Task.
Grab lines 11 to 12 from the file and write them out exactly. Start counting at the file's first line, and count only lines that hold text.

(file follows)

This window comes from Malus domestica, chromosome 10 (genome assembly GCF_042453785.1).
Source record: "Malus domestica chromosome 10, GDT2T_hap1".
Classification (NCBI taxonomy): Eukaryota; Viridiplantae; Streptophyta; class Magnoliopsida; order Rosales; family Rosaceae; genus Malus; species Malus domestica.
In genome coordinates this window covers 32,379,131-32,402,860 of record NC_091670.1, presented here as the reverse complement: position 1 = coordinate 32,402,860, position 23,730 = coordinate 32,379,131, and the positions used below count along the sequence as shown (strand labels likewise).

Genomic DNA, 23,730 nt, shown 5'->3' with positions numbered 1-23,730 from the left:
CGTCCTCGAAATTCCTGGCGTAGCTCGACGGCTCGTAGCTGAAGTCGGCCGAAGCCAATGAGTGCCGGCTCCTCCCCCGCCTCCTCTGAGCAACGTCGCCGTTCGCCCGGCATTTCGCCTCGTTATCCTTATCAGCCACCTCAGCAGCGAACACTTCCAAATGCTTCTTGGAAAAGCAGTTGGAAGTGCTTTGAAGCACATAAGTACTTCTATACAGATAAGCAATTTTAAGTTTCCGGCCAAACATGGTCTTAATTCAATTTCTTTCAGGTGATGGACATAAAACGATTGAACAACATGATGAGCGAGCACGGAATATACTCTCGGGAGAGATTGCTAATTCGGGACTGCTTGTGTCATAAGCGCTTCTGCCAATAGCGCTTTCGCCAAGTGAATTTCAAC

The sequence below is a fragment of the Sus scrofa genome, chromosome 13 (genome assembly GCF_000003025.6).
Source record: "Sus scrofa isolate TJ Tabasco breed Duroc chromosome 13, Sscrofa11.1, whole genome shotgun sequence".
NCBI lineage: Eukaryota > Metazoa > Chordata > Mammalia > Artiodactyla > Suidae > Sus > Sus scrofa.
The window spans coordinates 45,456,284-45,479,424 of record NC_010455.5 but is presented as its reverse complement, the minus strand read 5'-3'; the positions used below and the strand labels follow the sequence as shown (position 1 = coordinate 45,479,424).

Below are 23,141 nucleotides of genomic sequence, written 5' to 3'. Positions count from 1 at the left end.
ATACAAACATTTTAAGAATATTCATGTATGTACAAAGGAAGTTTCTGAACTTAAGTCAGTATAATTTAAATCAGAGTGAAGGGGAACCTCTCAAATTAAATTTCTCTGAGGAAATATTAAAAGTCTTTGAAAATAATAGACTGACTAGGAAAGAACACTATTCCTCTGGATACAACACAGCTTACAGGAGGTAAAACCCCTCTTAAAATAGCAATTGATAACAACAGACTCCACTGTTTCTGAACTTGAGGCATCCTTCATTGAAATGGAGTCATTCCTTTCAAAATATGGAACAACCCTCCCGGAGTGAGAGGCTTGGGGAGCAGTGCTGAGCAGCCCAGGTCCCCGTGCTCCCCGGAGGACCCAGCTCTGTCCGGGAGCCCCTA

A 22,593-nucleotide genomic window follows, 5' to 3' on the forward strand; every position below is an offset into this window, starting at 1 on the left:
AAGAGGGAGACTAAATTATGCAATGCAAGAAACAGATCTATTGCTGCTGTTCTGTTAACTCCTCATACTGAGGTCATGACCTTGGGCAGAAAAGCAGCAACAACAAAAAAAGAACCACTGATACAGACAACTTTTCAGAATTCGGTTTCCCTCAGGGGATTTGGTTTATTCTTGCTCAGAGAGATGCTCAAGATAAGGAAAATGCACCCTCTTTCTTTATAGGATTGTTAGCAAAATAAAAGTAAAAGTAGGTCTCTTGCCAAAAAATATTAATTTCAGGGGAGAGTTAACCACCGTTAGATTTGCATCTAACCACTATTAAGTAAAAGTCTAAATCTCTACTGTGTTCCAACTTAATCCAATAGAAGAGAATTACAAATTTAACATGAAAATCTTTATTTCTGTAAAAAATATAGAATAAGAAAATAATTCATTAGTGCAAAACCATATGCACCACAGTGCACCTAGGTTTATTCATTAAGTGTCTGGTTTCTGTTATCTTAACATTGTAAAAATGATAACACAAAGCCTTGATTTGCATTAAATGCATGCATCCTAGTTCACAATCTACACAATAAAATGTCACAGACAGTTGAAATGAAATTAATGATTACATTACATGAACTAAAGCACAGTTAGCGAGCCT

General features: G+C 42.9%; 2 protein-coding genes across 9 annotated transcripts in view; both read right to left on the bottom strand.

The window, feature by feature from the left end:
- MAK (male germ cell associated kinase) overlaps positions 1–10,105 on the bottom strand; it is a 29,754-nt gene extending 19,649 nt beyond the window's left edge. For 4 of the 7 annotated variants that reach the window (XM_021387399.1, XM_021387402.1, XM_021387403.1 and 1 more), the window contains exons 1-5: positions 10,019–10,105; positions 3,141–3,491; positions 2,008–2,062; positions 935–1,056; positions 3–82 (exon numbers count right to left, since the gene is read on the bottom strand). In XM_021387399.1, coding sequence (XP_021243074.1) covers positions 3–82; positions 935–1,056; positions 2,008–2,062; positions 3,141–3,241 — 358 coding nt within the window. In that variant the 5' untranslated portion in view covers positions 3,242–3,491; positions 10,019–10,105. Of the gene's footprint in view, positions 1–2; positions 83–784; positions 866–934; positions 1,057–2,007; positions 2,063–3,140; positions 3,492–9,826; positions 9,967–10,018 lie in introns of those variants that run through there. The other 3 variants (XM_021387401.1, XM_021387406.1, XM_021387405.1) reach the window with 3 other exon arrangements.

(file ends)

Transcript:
Below are 23,141 nucleotides of genomic sequence, written 5' to 3'. Positions count from 1 at the left end.
ATACAAACATTTTAAGAATATTCATGTATGTACAAAGGAAGTTTCTGAACTTAAGTCAGTATAATTTAAATCAGAGTGAAGGGGAACCTCTCAAATTAAATTTCTCTGAGGAAATATTAAAAGTCTTTGAAAATAATAGACTGACTAGGAAAGAACACTATTCCTCTGGATACAACACAGCTTACAGGAGGTAAAACCCCTCTTAAAATAGCAATTGATAACAACAGACTCCACTGTTTCTGAACTTGAGGCATCCTTCATTGAAATGGAGTCATTCCTTTCAAAATATGGAACAACCCTCCCGGAGTGAGAGGCTTGGGGAGCAGTGCTGAGCAGCCCAGGTCCCCGTGCTCCCCGGAGGACCCAGCTCTGTCCGGGAGCCCCTA